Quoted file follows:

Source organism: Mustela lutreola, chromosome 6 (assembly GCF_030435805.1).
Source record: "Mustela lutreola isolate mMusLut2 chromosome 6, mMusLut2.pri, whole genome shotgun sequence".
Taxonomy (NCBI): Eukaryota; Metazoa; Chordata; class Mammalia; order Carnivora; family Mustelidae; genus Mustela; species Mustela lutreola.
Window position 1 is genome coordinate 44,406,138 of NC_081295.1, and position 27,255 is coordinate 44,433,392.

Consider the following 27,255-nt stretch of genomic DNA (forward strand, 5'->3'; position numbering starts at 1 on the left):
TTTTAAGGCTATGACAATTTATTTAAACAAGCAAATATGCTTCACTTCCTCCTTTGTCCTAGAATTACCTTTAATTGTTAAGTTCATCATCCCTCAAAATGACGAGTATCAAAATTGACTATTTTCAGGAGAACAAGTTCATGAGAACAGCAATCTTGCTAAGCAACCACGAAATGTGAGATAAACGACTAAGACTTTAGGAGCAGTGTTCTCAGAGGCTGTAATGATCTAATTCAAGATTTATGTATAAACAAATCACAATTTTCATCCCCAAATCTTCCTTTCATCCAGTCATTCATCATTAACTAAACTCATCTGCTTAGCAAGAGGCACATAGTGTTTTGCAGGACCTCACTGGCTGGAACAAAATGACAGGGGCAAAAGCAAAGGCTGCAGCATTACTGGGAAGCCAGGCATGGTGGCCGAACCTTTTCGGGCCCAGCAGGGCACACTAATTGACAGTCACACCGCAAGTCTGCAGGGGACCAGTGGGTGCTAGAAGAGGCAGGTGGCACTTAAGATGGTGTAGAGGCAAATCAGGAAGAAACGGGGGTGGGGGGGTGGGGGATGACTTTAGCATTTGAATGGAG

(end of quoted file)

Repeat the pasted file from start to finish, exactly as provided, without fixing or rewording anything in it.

Source organism: Mustela lutreola, chromosome 6 (assembly GCF_030435805.1).
Source record: "Mustela lutreola isolate mMusLut2 chromosome 6, mMusLut2.pri, whole genome shotgun sequence".
Taxonomy (NCBI): Eukaryota; Metazoa; Chordata; class Mammalia; order Carnivora; family Mustelidae; genus Mustela; species Mustela lutreola.
Window position 1 is genome coordinate 44,406,138 of NC_081295.1, and position 27,255 is coordinate 44,433,392.

Consider the following 27,255-nt stretch of genomic DNA (forward strand, 5'->3'; position numbering starts at 1 on the left):
TTTTAAGGCTATGACAATTTATTTAAACAAGCAAATATGCTTCACTTCCTCCTTTGTCCTAGAATTACCTTTAATTGTTAAGTTCATCATCCCTCAAAATGACGAGTATCAAAATTGACTATTTTCAGGAGAACAAGTTCATGAGAACAGCAATCTTGCTAAGCAACCACGAAATGTGAGATAAACGACTAAGACTTTAGGAGCAGTGTTCTCAGAGGCTGTAATGATCTAATTCAAGATTTATGTATAAACAAATCACAATTTTCATCCCCAAATCTTCCTTTCATCCAGTCATTCATCATTAACTAAACTCATCTGCTTAGCAAGAGGCACATAGTGTTTTGCAGGACCTCACTGGCTGGAACAAAATGACAGGGGCAAAAGCAAAGGCTGCAGCATTACTGGGAAGCCAGGCATGGTGGCCGAACCTTTTCGGGCCCAGCAGGGCACACTAATTGACAGTCACACCGCAAGTCTGCAGGGGACCAGTGGGTGCTAGAAGAGGCAGGTGGCACTTAAGATGGTGTAGAGGCAAATCAGGAAGAAACGGGGGTGGGGGGGTGGGGGATGACTTTAGCATTTGAATGGAG